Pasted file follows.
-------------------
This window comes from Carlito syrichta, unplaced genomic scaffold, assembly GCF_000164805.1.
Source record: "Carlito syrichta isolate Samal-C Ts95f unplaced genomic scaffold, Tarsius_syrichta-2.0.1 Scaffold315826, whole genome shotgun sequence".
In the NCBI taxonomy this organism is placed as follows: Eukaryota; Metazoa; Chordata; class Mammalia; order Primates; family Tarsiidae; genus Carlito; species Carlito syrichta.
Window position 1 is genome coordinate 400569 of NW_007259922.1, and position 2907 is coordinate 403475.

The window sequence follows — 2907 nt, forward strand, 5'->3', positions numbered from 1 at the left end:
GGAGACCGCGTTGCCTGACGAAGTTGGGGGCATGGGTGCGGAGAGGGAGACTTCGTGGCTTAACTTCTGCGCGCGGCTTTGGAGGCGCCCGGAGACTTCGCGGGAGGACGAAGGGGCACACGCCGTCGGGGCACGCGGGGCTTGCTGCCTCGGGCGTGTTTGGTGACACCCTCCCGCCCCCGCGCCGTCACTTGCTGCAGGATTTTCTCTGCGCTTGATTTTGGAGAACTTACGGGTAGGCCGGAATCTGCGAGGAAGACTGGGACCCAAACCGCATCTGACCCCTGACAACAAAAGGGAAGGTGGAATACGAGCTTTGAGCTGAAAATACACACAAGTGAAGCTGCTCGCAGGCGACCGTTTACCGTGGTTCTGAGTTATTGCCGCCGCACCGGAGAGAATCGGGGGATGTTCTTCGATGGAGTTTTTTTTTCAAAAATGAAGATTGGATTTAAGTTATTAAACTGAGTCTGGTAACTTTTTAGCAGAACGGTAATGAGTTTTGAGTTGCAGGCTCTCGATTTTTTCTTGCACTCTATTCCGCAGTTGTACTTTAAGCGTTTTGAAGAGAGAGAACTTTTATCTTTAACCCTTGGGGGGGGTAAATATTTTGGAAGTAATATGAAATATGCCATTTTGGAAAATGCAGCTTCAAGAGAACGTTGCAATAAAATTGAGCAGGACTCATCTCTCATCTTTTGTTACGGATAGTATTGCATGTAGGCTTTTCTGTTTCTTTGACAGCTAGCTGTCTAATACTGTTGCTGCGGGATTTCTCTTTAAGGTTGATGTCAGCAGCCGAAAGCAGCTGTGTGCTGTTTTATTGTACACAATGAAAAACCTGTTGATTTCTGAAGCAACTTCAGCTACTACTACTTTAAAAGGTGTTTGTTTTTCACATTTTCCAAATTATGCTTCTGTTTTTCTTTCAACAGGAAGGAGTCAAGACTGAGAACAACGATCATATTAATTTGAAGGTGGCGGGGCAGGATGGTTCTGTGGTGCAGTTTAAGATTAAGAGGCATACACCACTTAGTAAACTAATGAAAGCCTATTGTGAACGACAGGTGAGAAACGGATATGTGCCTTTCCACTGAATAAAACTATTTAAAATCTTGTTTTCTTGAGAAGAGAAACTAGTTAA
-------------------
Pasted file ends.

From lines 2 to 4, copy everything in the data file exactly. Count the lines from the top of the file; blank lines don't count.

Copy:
Source record: "Carlito syrichta isolate Samal-C Ts95f unplaced genomic scaffold, Tarsius_syrichta-2.0.1 Scaffold315826, whole genome shotgun sequence".
In the NCBI taxonomy this organism is placed as follows: Eukaryota; Metazoa; Chordata; class Mammalia; order Primates; family Tarsiidae; genus Carlito; species Carlito syrichta.
Window position 1 is genome coordinate 400569 of NW_007259922.1, and position 2907 is coordinate 403475.